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When strong research evidence supports a low risk intervention that is easy to implement, the practice of medicine may seem straightforward. The decision, for instance, to prescribe a β blocker for a patient who has had a myocardial infarction is generally clear cut. However, as the possibility of harm increases, the evidence for efficacy diminishes, or the steps to implementation become more complex, challenges abound. Deciding whether to recommend adjusted dose warfarin in a 75 year old man with newly diagnosed atrial fibrillation and a previous history of stroke can become nearly overwhelming as we delve into the particulars of his life: that he recently relocated to a second floor flat after his wife died and has slipped on the stairs twice; that his daughter will be moving in with him to help out, but not for 6 months; that he can only arrange transport to the clinic to get his international normalised ratio checked bimonthly; and that he is also taking amiodarone, which will make dosing more difficult. We may opt to talk with his daughter to see if she can come sooner, to his cardiologist to determine if he can substitute another antiarrhythmic, and to the visiting nurses association to see if they can monitor him in his home. Our plan of care will evolve as we factor in these options.
Unless we ask the right questions, we are likely to miss the contextual issues that are so often essential to care. Even in apparently straightforward cases such as the initiation of β blocker therapy described above, recognising that a patient cannot afford their medications, or has difficulty remembering to take them, or lacks confidence in the judgment of their providers, may each be critical to planning an effective intervention. The challenge is to ascertain what may be clinically relevant from the particulars of a patient’s life. Issues to consider include their cognitive abilities, emotional state, cultural and spiritual beliefs, access to services, social support, caretaker responsibilities, attitude toward illness and the healthcare system, and economic situation.1 Although a fundamental part of clinical decision making, contextualising care—especially under the usual time constraints of the patient encounter—may seem an elusive goal. Is there any systematic way to proceed?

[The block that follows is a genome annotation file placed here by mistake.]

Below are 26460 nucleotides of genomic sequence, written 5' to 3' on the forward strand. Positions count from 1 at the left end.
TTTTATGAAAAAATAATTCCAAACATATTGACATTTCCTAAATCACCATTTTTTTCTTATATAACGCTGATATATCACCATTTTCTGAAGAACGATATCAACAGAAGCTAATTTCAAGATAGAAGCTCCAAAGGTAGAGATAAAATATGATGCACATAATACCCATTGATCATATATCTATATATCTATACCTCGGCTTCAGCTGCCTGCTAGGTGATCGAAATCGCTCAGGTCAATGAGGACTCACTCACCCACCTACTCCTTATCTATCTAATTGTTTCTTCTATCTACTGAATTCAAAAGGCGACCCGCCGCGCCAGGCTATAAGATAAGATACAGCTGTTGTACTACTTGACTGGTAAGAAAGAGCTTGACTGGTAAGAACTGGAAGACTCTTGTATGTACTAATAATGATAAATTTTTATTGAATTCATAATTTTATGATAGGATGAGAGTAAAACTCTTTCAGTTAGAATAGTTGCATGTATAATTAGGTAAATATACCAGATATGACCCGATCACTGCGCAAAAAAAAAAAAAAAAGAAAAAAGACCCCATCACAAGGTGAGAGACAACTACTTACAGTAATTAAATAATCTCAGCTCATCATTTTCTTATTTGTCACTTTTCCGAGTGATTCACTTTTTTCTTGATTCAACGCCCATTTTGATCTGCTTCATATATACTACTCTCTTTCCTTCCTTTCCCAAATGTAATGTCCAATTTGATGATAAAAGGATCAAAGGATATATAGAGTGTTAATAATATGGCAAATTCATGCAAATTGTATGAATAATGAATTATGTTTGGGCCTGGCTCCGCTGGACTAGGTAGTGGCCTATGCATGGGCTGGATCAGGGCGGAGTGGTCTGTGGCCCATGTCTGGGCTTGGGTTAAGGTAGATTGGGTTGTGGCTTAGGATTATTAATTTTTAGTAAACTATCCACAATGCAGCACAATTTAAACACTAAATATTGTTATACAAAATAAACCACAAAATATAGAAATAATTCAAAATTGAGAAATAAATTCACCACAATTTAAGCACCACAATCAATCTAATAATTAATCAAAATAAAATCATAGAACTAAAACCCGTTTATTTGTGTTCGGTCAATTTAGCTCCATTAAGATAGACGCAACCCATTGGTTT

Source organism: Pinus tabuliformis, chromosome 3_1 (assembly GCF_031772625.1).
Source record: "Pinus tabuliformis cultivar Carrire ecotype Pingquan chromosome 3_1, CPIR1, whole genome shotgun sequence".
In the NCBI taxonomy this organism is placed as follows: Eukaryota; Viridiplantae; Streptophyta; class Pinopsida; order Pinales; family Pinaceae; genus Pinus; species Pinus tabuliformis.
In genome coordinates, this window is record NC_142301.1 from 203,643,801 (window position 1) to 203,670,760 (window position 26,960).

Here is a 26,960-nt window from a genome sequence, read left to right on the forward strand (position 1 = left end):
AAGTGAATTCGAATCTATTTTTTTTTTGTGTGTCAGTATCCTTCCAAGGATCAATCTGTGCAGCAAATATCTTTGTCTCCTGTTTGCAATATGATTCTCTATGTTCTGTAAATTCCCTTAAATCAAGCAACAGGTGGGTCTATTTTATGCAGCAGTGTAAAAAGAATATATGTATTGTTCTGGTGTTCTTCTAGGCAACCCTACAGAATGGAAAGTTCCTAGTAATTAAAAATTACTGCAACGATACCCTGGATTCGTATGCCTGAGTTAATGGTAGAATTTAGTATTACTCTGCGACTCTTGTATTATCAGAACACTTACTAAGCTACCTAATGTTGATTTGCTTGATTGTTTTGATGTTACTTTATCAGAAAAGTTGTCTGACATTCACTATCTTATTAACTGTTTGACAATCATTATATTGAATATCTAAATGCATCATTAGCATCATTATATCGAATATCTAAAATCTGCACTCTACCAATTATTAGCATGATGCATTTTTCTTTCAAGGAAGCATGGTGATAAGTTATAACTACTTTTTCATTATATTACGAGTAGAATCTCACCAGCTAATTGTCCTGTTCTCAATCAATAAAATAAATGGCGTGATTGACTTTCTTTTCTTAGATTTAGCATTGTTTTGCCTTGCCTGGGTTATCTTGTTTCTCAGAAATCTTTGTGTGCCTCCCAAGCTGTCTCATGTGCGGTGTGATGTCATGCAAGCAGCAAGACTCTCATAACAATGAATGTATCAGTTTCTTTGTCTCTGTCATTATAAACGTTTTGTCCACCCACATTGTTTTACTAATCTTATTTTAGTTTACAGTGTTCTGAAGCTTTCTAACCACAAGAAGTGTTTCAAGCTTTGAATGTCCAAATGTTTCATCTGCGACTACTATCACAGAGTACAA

Clinical decision making involves both quantitative and qualitative approaches to data acquisition. Most medical education places heavy emphasis on the former with little formal instruction in the latter. The clinical approach involves categorisation, a process of labelling (eg, diagnosing) a patient’s signs and symptoms and then pairing that label with the “best evidence” (eg, recommended management). Too often clinical reasoning stops here. Considering context requires moving beyond categorisation to a process of discovery, in which unique elements of a patient’s life are uncovered and explored for clinical relevance. As such it requires a departure from the hypothesis driven, deductive approach to determining whether a patient fits a preconceived set of criteria, to a hypothesis generating mindset that can spot individual but clinically important patterns amidst infinite variation.
Contextualisation may be regarded as the qualitative component of clinical decision making. It isthe process of identifying factors specific to a patient’s life situation and relevant to their care. Contextualisation falls within the scope of “clinical expertise,” a broad concept in evidence-based decision making that includes the provider skills required for integrating the patient’s clinical state and circumstances, research evidence, and the patient’s preferences.2 Contextualisation is also integral to the process of shared decision making: it enables physicians to identify the implications of various interventions as they relate to patients’ unique circumstances—implications that a patient might otherwise overlook. As such it serves to reduce the problem of patients choosing or accepting management strategies that are not in their best interests as they would define them.3